Kranium On ‘Vibes Weekend’, His Creative Process And Having A ‘Creeper’ Catalogue

Kranium calls it a three-minute ghetto love story, but Vibes Weekend is also his blueprint to experiencing the vibrance and spontaneity of Dancehall culture. 

Released in May, the track marries melody and storytelling in a ceremony that sees an uptown belle finally having a weekend flex with her longtime rude boy crush, and they aren’t holding back. Producer CJ The Chemist co-concocted the chill, laidback feels of the record, which has surpassed a million streams on Spotify

“It (the feedback) feels good,” Kranium told DancehallMag. “We haven’t fully touched radio yet. I don’t think we’ve 100 percent put our foot in yet cause I always teaspoon the records – I don’t force it down on people… I watch how the reactions go and then we take it and see what market ketch it first, and then we start flood that side of the market. I’ve learnt that music has its market; not everything is gonna hit at the same time in certain place.”

It’s a pretty strategic move for someone whose creative process is less tactical. Authentic to his art, the singer will steer clear of the studio if he “doesn’t feel it”, or pop in when the world is sleeping if that’s when inspiration hits. In the case of Vibes Weekend, the US-based artist was en route to Queens from Brooklyn when he randomly phoned CJ The Chemist to say he was stopping by. 

“I got to the studio and I tell him to play me a beat and that’s the first beat he played, and then I just went in the booth and create music,” he shared. “It never too planned or anything…it was just more like a vibe.”

A vibe that oozes summer song at the drop of the catchy hook:

Weh yuh thinking? What yuh drinking then?
We a go a Sandz fi the whole weekend
Vibes whole night, a forget problem 
Whole team out and a stunt pon them…

But Kranium isn’t preoccupied with “summer song” labels, and just wanted to capture the essence of Dancehall life.

Kranium in London, UK, in April.

“It was more like the events that I was seeing being promoted, and I feel like these parties are a part of the culture now… I felt like while I was creating this song, if mi meet a girl that doesn’t have no clue on our culture or what dancehall is all about, it’s like, ‘this is weh mi a bring yuh’ or ‘this is weh mi a try show yuh’, and there’s a lot of girls that live uptown who just turned 23/24 now, ready fi come a road come party, like let’s go to where the vibes is at, and that’s how that whole creation came about.”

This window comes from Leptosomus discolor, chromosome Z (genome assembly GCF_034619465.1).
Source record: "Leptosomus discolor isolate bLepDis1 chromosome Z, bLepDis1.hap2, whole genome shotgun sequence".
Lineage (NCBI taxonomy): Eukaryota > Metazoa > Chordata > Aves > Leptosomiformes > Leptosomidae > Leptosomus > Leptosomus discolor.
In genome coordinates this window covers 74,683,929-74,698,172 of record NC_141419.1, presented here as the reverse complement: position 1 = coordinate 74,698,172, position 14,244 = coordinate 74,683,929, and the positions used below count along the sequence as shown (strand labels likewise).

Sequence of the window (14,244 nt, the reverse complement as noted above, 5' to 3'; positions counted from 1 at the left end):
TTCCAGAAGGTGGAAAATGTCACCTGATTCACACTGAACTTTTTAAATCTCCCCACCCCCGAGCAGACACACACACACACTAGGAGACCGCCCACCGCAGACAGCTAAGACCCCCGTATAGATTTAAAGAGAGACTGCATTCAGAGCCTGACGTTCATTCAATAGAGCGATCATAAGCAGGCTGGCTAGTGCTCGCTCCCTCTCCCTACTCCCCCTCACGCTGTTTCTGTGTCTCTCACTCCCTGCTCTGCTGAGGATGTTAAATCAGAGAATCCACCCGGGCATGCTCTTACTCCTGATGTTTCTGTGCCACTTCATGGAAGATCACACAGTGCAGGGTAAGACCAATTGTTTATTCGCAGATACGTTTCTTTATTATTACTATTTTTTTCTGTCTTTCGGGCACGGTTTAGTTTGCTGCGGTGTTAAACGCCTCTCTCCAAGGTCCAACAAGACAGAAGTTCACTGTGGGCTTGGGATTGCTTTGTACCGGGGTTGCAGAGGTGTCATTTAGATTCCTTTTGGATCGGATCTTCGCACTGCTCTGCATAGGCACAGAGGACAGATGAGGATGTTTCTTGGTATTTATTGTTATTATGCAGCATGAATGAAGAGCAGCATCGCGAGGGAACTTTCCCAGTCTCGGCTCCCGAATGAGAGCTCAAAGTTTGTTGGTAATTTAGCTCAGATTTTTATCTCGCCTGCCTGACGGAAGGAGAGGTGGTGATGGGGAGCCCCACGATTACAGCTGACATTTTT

Beyond the party vibes, the lyrics (which flowed while listening to the riddim, a.k.a, no pen to paper), are laced with ear-perking bars that speak to Kranium’s Casanova appeal. For instance, “Me never have condom, mi f–k it raw and done,” as imaginatively-popping as washing his genitals in the sink on Gal Policy.  

“I feel like I came out in the music game not really caring what people think,” he said. “I feel I’ve always created that space where I say weh mi waan seh, however mi waan seh it.”

His approach has helped him sculpt an international catalog, moving more than 500,000 units and, in other cases, a million units across the US, Canada, and the UK for songs like Nobody Has to Know, We Can (featuring Tory Lanez) and Can’t Believe (featuring Ty Dolla $ign and WizKid).

Kranium recently celebrated ‘We Can’ (featuring Tory Lanez) moving a million units in Canada.

Still, he describes his records as creepers, and regards Vibes Weekend the same. 

“I feel like every song I’ve ever had, the story never changes,” he said. “The record always takes like a two-year, some take six months, some take seven months, and it’s because of the way I work records. Mostly, it catches in The States, then it spreads across, then it goes to the core, especially when I’m not doing juggling… Ninety per cent of my catalogue is all singles.”

“Music takes a time to get to everybody’s ears because your fans dem like it, but now the fans dem that like you who have fans who’s not necessarily a Kranium fan, have to hear it, so, dem start play it inna dem car and dem hear it and go, ‘Oh, I like this song’. Then they start listen to the song and then it start slowly spread until one day you just wake up and the song is here, so that’s just my thing. It’s always a very slow pace, but one thing bout my song dem, once dem ketch, dem hot, dem nuh dead, so, it’s worth it.” 

He’s taking his timeless repertoire on his annual summer-end to mid-spring tour, starting with Labour Day weekend next month before jetting off to Europe and Australia. 

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